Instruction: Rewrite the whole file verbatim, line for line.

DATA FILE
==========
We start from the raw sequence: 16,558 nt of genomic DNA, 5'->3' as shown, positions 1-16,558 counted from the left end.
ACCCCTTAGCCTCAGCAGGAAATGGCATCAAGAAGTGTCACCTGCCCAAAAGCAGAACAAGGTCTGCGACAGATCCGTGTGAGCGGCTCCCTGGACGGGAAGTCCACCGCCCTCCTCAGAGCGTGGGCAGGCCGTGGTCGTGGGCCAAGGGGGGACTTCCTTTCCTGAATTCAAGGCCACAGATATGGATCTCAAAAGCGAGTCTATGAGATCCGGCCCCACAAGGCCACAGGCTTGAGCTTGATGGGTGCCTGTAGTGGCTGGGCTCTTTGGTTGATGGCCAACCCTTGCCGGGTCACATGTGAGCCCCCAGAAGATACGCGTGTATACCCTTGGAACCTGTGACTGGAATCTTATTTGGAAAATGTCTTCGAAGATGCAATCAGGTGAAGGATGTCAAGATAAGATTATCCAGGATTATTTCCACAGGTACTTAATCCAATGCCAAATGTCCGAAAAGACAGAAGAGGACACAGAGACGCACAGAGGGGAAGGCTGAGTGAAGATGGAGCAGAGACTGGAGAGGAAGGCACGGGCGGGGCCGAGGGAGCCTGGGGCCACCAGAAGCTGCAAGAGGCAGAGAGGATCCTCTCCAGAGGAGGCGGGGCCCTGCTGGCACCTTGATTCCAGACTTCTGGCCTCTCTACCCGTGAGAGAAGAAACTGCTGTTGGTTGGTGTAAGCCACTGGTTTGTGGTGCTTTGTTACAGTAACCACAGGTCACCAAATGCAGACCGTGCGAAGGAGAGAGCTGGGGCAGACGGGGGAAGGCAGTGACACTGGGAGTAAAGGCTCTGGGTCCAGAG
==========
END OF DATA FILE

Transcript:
We start from the raw sequence: 16,558 nt of genomic DNA, 5'->3' as shown, positions 1-16,558 counted from the left end.
ACCCCTTAGCCTCAGCAGGAAATGGCATCAAGAAGTGTCACCTGCCCAAAAGCAGAACAAGGTCTGCGACAGATCCGTGTGAGCGGCTCCCTGGACGGGAAGTCCACCGCCCTCCTCAGAGCGTGGGCAGGCCGTGGTCGTGGGCCAAGGGGGGACTTCCTTTCCTGAATTCAAGGCCACAGATATGGATCTCAAAAGCGAGTCTATGAGATCCGGCCCCACAAGGCCACAGGCTTGAGCTTGATGGGTGCCTGTAGTGGCTGGGCTCTTTGGTTGATGGCCAACCCTTGCCGGGTCACATGTGAGCCCCCAGAAGATACGCGTGTATACCCTTGGAACCTGTGACTGGAATCTTATTTGGAAAATGTCTTCGAAGATGCAATCAGGTGAAGGATGTCAAGATAAGATTATCCAGGATTATTTCCACAGGTACTTAATCCAATGCCAAATGTCCGAAAAGACAGAAGAGGACACAGAGACGCACAGAGGGGAAGGCTGAGTGAAGATGGAGCAGAGACTGGAGAGGAAGGCACGGGCGGGGCCGAGGGAGCCTGGGGCCACCAGAAGCTGCAAGAGGCAGAGAGGATCCTCTCCAGAGGAGGCGGGGCCCTGCTGGCACCTTGATTCCAGACTTCTGGCCTCTCTACCCGTGAGAGAAGAAACTGCTGTTGGTTGGTGTAAGCCACTGGTTTGTGGTGCTTTGTTACAGTAACCACAGGTCACCAAATGCAGACCGTGCGAAGGAGAGAGCTGGGGCAGACGGGGGAAGGCAGTGACACTGGGAGTAAAGGCTCTGGGTCCAGAG